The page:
of coating the exhausts extends beyond simply protecting heat-sensitive
components-ensuring that thermal energy stays where it is supposed to can help
engines perform as they were designed. Retaining heat energy in the exhaust
system means that the gases within the exhaust move faster, reducing
backpressure on cylinders and helping to increase engine efficiency.
Protecting air intakes from locally generated heat also means the engine
receives denser, more oxygen-rich air, which helps boost performance further. A
in air intake temperature tends to boost power output by around 1%. The 30ºC reductions
seen by customers mean that 6% rises in horsepower are possible.
When Litchfield, an importer and tuner of Japanese performance cars, decided to
create its own version of the Subaru Impreza, performance and an OEM appearance
were its two main goals. Litchfield found that coating the up- and down-pipes
to and from the turbocharger helped keep the entire engine bay cool. An added
benefit was that more of the energy in the hot exhaust gases leaving the engine
reaches the turbo rather than being radiated away from the up-pipe.
“The more heat you can keep in the system, the faster the turbo will spool up,
making the car more responsive,” says Managing Director Iain Litchfield. “We’re
finding that it’s bringing the turbo up to speed 300 or 400 rpm sooner, which
you can really feel in the crispness of the throttle response.”
Type 25 Impreza enjoys improved responsiveness thanks to the zirconia-based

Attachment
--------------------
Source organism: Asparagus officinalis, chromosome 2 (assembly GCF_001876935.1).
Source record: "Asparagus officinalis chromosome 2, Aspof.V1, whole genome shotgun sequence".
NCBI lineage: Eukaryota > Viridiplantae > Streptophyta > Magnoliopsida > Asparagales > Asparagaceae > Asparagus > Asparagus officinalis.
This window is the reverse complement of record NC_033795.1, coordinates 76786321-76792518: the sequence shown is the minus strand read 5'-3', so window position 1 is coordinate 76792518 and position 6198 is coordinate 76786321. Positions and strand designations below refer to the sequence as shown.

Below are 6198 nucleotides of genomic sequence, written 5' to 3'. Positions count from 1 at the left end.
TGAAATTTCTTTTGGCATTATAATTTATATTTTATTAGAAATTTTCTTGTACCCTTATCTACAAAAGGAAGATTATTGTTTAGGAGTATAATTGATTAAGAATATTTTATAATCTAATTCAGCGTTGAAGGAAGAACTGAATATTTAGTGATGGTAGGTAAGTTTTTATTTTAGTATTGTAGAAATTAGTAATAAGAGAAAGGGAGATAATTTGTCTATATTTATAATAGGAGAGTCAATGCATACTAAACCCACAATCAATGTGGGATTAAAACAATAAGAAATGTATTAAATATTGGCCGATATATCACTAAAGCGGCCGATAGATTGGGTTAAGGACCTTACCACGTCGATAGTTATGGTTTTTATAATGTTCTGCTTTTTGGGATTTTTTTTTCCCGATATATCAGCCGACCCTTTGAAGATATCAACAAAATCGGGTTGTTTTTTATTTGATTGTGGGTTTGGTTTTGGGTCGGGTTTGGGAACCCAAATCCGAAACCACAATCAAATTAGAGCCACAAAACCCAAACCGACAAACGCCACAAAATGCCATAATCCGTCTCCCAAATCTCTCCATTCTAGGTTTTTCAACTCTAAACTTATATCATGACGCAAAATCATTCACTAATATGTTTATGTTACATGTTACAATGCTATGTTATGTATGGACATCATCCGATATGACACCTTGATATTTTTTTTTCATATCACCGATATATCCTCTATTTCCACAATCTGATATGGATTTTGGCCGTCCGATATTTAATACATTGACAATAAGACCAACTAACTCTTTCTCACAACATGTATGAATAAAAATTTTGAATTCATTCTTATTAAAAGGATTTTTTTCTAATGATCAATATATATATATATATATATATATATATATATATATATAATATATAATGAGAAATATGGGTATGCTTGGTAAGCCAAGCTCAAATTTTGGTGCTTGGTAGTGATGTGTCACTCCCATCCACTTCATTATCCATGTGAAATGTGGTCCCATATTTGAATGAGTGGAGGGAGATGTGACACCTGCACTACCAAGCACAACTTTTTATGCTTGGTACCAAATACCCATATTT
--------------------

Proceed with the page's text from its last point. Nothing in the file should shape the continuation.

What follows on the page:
use of the coating has not been restricted to the futuristic technology of
cutting-edge motorsports, however. The cream finish that the coating exhibits
is becoming popular with restorers of the classic racing cars of the 1950s and
60s, which would have originally featured asbestos-based paints as a safety
feature on their exposed exhaust pipes. Users have found that the coating
offers a superior level of heat shielding and greatly improved durability
without impacting the original appearance of the vehicle.
A variety of finishes have been developed for the coating, including black,
dark grey and silver. The silver, for instance, has been used to coat the
manifolds of a classic Aston Martin DB4 to protect the rest of the engine bay.
Modern fuels tend to generate much higher temperatures than the blends used in
the 1960s, meaning that classic components are being subjected to much greater
thermal loads than would have been anticipated at the time of their design. The
coating helps ensure that the finish of a carefully restored engine bay is retained
for many years to come.
Cut the Wrap
of the benefits derive not just from the thermal insulation properties of the
zirconia-based coating, but also from the application method. Rather than being
painted on, the ceramic is ionized in a high-powered electric arc so that fine,
molten particles can be sprayed onto a surface. The result is a coating that
adheres much more effectively to the parts being sprayed than the wraps and